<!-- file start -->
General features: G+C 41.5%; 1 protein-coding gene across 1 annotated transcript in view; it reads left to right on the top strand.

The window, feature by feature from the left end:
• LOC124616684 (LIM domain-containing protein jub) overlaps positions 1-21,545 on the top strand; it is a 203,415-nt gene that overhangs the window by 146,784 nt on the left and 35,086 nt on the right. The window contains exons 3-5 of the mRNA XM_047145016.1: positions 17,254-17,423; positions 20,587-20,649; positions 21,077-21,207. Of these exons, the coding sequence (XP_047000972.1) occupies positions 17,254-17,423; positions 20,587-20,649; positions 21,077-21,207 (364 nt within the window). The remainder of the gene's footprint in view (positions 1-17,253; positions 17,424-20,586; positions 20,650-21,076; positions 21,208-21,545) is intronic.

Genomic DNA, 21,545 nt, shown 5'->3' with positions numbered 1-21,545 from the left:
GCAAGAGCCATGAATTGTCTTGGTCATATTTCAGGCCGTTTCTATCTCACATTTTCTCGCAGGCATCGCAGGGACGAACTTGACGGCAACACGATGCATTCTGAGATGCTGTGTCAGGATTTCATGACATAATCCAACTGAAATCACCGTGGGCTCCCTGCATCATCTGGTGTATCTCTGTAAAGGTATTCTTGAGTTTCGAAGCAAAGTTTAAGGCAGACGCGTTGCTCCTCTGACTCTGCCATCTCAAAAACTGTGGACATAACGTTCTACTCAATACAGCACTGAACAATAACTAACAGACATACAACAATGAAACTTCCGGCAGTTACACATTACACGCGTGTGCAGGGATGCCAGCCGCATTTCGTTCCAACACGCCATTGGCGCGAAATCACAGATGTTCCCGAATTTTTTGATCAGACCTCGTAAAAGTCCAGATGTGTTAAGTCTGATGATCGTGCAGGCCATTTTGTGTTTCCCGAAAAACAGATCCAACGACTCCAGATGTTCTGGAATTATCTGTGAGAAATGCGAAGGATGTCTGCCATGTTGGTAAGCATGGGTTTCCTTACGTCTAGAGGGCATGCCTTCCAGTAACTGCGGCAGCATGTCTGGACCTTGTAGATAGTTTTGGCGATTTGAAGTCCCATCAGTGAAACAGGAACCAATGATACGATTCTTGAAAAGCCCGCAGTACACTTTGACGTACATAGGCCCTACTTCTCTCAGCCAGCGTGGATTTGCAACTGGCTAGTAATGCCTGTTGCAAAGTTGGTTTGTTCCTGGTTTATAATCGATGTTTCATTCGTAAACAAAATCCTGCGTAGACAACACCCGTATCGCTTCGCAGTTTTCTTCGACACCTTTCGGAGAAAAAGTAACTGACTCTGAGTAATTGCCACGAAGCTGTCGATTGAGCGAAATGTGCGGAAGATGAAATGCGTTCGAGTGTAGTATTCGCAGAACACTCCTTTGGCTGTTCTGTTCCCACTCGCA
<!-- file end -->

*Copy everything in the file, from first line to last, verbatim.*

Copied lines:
General features: G+C 41.5%; 1 protein-coding gene across 1 annotated transcript in view; it reads left to right on the top strand.

The window, feature by feature from the left end:
• LOC124616684 (LIM domain-containing protein jub) overlaps positions 1-21,545 on the top strand; it is a 203,415-nt gene that overhangs the window by 146,784 nt on the left and 35,086 nt on the right. The window contains exons 3-5 of the mRNA XM_047145016.1: positions 17,254-17,423; positions 20,587-20,649; positions 21,077-21,207. Of these exons, the coding sequence (XP_047000972.1) occupies positions 17,254-17,423; positions 20,587-20,649; positions 21,077-21,207 (364 nt within the window). The remainder of the gene's footprint in view (positions 1-17,253; positions 17,424-20,586; positions 20,650-21,076; positions 21,208-21,545) is intronic.

Genomic DNA, 21,545 nt, shown 5'->3' with positions numbered 1-21,545 from the left:
GCAAGAGCCATGAATTGTCTTGGTCATATTTCAGGCCGTTTCTATCTCACATTTTCTCGCAGGCATCGCAGGGACGAACTTGACGGCAACACGATGCATTCTGAGATGCTGTGTCAGGATTTCATGACATAATCCAACTGAAATCACCGTGGGCTCCCTGCATCATCTGGTGTATCTCTGTAAAGGTATTCTTGAGTTTCGAAGCAAAGTTTAAGGCAGACGCGTTGCTCCTCTGACTCTGCCATCTCAAAAACTGTGGACATAACGTTCTACTCAATACAGCACTGAACAATAACTAACAGACATACAACAATGAAACTTCCGGCAGTTACACATTACACGCGTGTGCAGGGATGCCAGCCGCATTTCGTTCCAACACGCCATTGGCGCGAAATCACAGATGTTCCCGAATTTTTTGATCAGACCTCGTAAAAGTCCAGATGTGTTAAGTCTGATGATCGTGCAGGCCATTTTGTGTTTCCCGAAAAACAGATCCAACGACTCCAGATGTTCTGGAATTATCTGTGAGAAATGCGAAGGATGTCTGCCATGTTGGTAAGCATGGGTTTCCTTACGTCTAGAGGGCATGCCTTCCAGTAACTGCGGCAGCATGTCTGGACCTTGTAGATAGTTTTGGCGATTTGAAGTCCCATCAGTGAAACAGGAACCAATGATACGATTCTTGAAAAGCCCGCAGTACACTTTGACGTACATAGGCCCTACTTCTCTCAGCCAGCGTGGATTTGCAACTGGCTAGTAATGCCTGTTGCAAAGTTGGTTTGTTCCTGGTTTATAATCGATGTTTCATTCGTAAACAAAATCCTGCGTAGACAACACCCGTATCGCTTCGCAGTTTTCTTCGACACCTTTCGGAGAAAAAGTAACTGACTCTGAGTAATTGCCACGAAGCTGTCGATTGAGCGAAATGTGCGGAAGATGAAATGCGTTCGAGTGTAGTATTCGCAGAACACTCCTTTGGCTGTTCTGTTCCCACTCGCA